Lighter Southern Style Deviled Eggs

It’s time for April’s recipe redux challenge. This months theme is:
Treasured CookwareShare a story of classic cookware – and a healthy recipe to go with it. Some of us will be celebrating Mother’s Day next month (May 11,) but it’s more than once a year that many of us cook with a pan, a wooden spoon or another piece of cookware passed on to us from the kitchens of our favorite relatives. Let’s see what you can cook up with your treasured kitchen tool!

This recipe challenge could not have come at a better time and I knew exactly what I was going to do as soon as I read the instructions. Springtime reminds me of my grandmother the most. Her yard was always filled with the most beautiful tulips that she carefully maintained season after season. Every Easter my cousins and I would head outside for our annual egg hunt and guaranteed…you would always find an egg nestled inside one of the blooming tulips. Inside, just one of the many platters of food waiting for us to dig in to would be her delicious deviled eggs. When my grandmother passed away her deviled egg platter was handed down to me.


 I can recall seeing this platter on many occasions and every time it always looked the same. In the middle there are three dividers where she would always load each section up with pickles and olives. This platter would usually be sitting out before the rest of the food made its way to the table, which always caused grazing hands to snag one or two before the meal was served. I am not sure how many dozens of eggs she prepared ahead of time but there never seemed to be a shortage of eggs.  She was always coming behind us to refill the platter.


I chose to keep this deviled egg recipe simple (just as she did) with a few substitutions to give them a healthier twist. If you have found yourself with a bunch of leftover hard boiled eggs after Easter this is a great way to use some of them up. Of course deviled eggs make the perfect side dish to any holiday or even cook outs and potlucks.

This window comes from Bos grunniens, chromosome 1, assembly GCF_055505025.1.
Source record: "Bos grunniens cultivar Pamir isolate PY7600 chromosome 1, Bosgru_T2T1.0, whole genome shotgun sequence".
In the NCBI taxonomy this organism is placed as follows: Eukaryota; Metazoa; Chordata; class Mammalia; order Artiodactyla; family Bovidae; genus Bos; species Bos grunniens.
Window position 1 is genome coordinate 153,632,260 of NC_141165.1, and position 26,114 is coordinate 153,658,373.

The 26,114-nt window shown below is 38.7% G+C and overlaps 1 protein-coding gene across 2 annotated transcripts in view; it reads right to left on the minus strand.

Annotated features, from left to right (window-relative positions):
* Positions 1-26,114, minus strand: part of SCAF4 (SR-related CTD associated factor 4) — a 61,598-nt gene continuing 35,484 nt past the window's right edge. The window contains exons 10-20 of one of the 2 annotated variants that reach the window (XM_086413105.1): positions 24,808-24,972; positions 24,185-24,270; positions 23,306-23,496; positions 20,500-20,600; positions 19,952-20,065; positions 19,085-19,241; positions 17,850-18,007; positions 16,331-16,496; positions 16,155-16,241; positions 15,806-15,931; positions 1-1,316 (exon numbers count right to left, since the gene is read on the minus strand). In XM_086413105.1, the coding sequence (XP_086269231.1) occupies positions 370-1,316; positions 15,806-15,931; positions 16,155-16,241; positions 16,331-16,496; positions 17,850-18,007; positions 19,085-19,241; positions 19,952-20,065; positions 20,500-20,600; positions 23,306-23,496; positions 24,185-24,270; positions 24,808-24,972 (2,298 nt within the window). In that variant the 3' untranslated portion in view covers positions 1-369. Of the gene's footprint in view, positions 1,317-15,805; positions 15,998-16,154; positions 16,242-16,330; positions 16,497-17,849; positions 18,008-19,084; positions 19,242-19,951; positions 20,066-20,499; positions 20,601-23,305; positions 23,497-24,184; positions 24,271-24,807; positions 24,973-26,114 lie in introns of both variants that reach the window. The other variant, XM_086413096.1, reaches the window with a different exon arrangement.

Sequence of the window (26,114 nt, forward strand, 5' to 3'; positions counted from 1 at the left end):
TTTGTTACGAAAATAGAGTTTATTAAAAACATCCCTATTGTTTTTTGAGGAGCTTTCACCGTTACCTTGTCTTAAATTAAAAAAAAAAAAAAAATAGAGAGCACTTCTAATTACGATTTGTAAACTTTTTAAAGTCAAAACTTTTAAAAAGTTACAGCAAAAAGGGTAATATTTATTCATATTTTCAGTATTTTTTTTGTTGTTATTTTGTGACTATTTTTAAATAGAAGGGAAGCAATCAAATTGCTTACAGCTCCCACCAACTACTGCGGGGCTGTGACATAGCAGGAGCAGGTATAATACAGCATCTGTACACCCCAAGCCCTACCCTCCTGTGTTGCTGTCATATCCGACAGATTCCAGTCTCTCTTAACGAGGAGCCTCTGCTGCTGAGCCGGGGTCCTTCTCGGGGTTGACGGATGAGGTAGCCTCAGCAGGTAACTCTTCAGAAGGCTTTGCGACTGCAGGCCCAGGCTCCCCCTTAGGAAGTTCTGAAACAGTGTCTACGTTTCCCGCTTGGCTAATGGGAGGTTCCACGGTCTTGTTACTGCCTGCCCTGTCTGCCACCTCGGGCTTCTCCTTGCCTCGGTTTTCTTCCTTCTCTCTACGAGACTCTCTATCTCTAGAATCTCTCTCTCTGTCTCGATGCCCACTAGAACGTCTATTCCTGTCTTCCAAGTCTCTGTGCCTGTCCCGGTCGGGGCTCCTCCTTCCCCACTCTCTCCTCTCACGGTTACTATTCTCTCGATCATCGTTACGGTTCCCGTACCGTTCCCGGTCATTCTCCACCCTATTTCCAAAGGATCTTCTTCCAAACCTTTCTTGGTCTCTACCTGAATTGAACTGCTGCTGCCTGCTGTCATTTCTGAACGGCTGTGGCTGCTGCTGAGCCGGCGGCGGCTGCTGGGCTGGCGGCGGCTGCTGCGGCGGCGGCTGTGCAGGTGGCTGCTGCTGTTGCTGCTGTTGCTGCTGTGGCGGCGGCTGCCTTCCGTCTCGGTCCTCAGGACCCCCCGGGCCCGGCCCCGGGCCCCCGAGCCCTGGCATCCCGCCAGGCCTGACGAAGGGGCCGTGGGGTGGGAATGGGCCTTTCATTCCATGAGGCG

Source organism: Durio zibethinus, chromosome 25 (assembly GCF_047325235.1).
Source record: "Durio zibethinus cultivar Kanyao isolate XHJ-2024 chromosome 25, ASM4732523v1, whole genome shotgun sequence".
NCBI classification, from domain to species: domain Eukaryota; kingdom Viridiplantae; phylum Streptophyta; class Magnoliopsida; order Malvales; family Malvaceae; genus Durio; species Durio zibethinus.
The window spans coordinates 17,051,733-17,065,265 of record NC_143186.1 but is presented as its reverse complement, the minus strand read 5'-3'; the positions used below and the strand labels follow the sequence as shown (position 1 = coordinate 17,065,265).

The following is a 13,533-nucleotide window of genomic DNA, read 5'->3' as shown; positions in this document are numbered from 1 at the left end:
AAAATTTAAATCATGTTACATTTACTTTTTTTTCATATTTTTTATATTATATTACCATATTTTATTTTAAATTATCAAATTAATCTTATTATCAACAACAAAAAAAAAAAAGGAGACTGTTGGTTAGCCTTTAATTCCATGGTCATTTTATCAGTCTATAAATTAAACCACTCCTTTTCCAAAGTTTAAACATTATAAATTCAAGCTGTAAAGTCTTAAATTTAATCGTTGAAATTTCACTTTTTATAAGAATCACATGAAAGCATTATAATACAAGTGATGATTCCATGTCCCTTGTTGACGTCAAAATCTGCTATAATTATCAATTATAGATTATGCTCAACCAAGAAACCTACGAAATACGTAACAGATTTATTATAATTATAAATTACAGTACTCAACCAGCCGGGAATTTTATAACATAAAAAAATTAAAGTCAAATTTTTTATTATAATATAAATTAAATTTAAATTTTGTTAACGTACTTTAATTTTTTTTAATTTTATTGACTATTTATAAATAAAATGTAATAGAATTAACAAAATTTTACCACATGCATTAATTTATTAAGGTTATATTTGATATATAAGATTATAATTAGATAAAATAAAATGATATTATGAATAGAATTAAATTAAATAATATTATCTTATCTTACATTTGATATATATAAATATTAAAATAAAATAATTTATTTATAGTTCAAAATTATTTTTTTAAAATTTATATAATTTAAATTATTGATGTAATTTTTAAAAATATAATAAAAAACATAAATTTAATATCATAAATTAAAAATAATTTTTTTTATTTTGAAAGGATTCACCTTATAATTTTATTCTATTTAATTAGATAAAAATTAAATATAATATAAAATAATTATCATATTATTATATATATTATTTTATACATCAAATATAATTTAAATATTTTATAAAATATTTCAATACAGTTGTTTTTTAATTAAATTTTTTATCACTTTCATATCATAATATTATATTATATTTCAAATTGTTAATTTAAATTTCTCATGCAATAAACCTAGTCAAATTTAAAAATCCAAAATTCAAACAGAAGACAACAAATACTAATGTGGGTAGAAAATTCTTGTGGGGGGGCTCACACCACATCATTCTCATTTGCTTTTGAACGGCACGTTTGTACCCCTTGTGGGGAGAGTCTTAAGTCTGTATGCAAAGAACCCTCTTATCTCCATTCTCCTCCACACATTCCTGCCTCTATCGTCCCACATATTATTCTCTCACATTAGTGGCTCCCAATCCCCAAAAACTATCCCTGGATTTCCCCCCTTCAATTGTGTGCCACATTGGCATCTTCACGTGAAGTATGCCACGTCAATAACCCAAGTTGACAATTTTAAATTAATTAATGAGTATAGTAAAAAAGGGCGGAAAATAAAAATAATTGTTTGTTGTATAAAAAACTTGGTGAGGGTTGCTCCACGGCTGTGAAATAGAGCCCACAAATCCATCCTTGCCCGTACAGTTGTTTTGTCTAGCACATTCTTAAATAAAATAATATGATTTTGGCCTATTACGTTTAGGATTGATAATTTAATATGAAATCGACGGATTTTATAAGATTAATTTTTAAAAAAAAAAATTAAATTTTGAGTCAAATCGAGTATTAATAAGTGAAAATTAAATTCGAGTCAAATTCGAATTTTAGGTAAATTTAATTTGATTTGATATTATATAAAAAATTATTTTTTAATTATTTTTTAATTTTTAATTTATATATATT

In true Memaw fashion I added the garnishes just as she would have done.


Lighter Southern Style Deviled Eggs
Prep time
Cook time
Total time
  • 7 hard boiled eggs, peeled and cut lengthwise
  • ¼ cup plain non-fat Greek yogurt
  • 2 teaspoon Dijon mustard
  • 1 tablespoon light mayonnaise
  • 1 teaspoon white vinegar
  • salt and pepper to taste
  • Pickles to garnish (optional)
  1. Crack the hard boiled egg shells and carefully peel. Slice the eggs in half lengthwise, removing yolks to a medium bowl, and placing the whites on a serving platter. Mash the yolks into a fine crumble using a fork. Add Greek yogurt, light mayonnaise, vinegar, Dijon mustard, salt, and pepper, and mix well.
  2. Fill egg whites evenly with yolk mixture. Store covered in refrigerator.
Nutrition Information
Serving size: 1 half Calories: 41.5 Fat: 2.5 Carbohydrates: .8 Sugar: .2 Sodium: 58.3 Fiber: 0 Protein: 3.4 Cholesterol: 107.9




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By | 2018-06-01T09:38:30+00:00 April 21st, 2014|Recipe ReDux, Sides|4 Comments


  1. Deanna Segrave-Daly April 21, 2014 at 7:38 am

    I love that yours and Serena’s posts are so similar – even from opposite ends of the country (Montana and the south.) And so fun to find eggs in tulips during your hunt!

  2. Regan @ The Healthy Aperture Blog April 21, 2014 at 7:10 pm

    My grandmother and I used to hunt eggs all year long. It was “our” thing when I visited. When she passed away, I took got her egg platter… and of course, I always think of her when I serve deviled eggs.

    Great post!!!

  3. Serena April 26, 2014 at 10:20 pm

    I always forget the vinegar! Thanks for the reminder…love to know what you think of my crazy deviled egg flavors from this month. (: Love your post…and that awesome egg dish – looks so different from mine from my grandma!

  4. Five on Friday- Halloween Edition October 31, 2014 at 8:02 am

    […] last minute appetizer for your Halloween party. Here is a quick and easy festive idea: Make regular deviled eggs then top with a slice of black olive and a caper, and streak them with red food […]

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